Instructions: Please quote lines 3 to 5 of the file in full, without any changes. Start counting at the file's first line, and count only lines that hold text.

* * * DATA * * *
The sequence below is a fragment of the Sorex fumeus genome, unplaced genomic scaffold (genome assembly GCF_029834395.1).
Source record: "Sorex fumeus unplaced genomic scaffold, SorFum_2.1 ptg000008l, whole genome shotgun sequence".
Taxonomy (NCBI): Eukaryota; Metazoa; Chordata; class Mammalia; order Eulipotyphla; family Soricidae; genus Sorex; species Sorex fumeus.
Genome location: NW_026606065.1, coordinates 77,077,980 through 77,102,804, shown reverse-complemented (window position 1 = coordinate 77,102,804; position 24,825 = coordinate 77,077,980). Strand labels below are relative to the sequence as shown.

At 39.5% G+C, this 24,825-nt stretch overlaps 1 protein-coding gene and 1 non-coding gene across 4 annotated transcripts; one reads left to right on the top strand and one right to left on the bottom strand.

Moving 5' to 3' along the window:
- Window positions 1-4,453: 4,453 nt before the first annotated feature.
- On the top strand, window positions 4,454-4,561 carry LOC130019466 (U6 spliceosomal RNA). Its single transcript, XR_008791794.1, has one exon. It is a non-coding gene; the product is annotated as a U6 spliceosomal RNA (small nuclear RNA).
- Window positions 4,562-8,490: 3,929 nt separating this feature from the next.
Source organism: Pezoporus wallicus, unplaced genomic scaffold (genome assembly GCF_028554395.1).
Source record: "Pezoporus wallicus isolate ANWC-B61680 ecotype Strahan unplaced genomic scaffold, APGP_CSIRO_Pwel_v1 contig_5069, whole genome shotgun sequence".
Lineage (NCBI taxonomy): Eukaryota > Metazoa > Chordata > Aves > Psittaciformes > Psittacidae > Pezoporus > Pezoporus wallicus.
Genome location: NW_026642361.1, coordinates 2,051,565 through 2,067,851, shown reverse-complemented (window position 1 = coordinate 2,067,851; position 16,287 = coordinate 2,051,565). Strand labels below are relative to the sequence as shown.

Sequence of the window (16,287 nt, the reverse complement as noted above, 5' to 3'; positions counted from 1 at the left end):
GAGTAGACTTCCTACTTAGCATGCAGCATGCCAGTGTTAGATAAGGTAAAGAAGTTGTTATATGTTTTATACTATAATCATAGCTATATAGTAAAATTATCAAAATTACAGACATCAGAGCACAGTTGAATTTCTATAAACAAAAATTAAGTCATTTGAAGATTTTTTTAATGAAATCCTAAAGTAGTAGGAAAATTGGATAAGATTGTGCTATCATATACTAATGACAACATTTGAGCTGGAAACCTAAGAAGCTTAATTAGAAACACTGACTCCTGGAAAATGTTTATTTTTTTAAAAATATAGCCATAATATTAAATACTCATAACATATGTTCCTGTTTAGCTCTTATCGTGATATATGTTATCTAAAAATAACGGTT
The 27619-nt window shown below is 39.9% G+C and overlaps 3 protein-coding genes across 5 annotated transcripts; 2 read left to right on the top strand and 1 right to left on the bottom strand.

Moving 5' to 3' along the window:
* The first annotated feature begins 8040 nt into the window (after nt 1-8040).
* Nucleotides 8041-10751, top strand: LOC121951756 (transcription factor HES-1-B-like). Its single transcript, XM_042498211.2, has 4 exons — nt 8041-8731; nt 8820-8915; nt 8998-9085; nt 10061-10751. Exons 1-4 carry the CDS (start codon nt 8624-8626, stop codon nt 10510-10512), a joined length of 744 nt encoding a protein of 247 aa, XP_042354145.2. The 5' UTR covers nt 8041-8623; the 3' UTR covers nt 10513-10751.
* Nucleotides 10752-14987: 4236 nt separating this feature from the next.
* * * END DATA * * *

Taxonomy (NCBI): Eukaryota; Metazoa; Chordata; class Mammalia; order Eulipotyphla; family Soricidae; genus Sorex; species Sorex fumeus.
Genome location: NW_026606065.1, coordinates 77,077,980 through 77,102,804, shown reverse-complemented (window position 1 = coordinate 77,102,804; position 24,825 = coordinate 77,077,980). Strand labels below are relative to the sequence as shown.

At 39.5% G+C, this 24,825-nt stretch overlaps 1 protein-coding gene and 1 non-coding gene across 4 annotated transcripts; one reads left to right on the top strand and one right to left on the bottom strand.